Is Facebook Part of Your Estate?  

When you begin creating or updating your estate plans, you'll likely spend the bulk of your time on these two points: determining which assets you have, and then deciding which people and charities will receive these items after your lifetime.

But have you given a thought to your online legacy?

After all, most estimates show that the average American spends 13 hours per week online, and the bulk of that time is spent on social networks. And while not all chatter exchanged on Facebook has sentimental value, a blog with the many musings of an aspiring author or a collection of family photos stored on a photo-sharing site could be meaningful to those who have otherwise not thought about how they want to pass on their digital assets.

That's why more estate planning attorneys are asking people to document more than just their online banking information.

"Planning in the digital age is becoming more complicated and extensive," says Lynn M. Gaumer, the senior technical consultant at The Stelter Company and an estate planning attorney with more than 10 years experience in private practice. "Digital assets are now a large part of our client's estate and need to be addressed with your attorney during the estate planning process."

What Are Digital Assets?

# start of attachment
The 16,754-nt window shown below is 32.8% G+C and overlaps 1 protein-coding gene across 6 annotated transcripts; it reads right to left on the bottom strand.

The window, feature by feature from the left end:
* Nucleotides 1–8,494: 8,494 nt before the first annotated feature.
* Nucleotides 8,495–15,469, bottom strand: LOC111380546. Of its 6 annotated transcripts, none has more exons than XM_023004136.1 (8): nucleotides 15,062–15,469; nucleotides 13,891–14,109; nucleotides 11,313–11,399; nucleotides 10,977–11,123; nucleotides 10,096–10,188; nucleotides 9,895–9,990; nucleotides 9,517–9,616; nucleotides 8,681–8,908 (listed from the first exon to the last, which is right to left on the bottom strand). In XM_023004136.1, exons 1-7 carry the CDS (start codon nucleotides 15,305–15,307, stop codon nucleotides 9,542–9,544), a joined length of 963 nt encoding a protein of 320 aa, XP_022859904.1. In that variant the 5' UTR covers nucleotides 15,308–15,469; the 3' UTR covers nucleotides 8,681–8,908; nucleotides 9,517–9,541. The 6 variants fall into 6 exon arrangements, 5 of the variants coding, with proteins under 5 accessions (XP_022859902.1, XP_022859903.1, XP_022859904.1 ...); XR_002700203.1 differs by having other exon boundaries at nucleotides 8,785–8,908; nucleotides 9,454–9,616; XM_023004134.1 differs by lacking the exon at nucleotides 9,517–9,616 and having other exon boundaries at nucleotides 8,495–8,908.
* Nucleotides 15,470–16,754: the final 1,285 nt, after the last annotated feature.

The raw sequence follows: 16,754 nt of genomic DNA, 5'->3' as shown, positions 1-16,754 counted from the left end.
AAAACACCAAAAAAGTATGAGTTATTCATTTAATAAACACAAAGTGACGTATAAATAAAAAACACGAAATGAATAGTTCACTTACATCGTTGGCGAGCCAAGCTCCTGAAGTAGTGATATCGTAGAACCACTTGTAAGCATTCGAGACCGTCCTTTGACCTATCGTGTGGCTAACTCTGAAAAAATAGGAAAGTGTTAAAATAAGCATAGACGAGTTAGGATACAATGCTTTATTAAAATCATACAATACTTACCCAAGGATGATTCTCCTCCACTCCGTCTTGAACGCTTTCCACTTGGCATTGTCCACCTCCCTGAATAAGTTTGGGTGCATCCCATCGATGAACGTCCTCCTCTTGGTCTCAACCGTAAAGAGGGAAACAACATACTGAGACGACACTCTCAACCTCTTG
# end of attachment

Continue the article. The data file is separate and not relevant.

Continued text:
Digital assets are intangible personal assets formatted into a binary source—including files and information stored in online accounts (like email), domain names, online storage accounts and various social network sites, according to the National Association for Legal Professionals.

But that doesn't mean you own all of your digital assets. When you sign up to use a service, you agree to terms-of-use agreement. These agreements often state the service is solely for his or her use and not assignable to another person they name.

Facebook will memorialize a user's account to allow friends and family to write on their wall. But the account can also be shut down based on a family member's request. Yahoo, on the other hand, deletes a user's data and account when presented with a user's death certificate.

While several state lawmakers have drawn up legislation that would require social networks to grant access to loved ones when a family member dies, users are inevitably subject to the terms-of-use agreement.

Managing Your Digital Assets
To have some control over your digital footprint, Gaumer recommends that you at least draft a separate document that includes your online accounts, passwords, security questions and answers and sharing this document with a loved one. Gaumer recommends these four steps:

  1. Identify all of your online assets—email, Facebook, PayPal, bank accounts, etc.
  2. List the usernames, passwords, security questions and answers, along with the accounts on a computer spreadsheet that can be easily updated. The list should either be stored on a USB flash drive, CD or printed and placed in a safe location such as a fireproof safe or safe-deposit box.
  3. Share the location of your list with a trusted person, such as your partner or a loyal friend.
  4. Meet with an estate planning attorney to create a plan that will allow for an easy transfer of your digital estate to your heirs.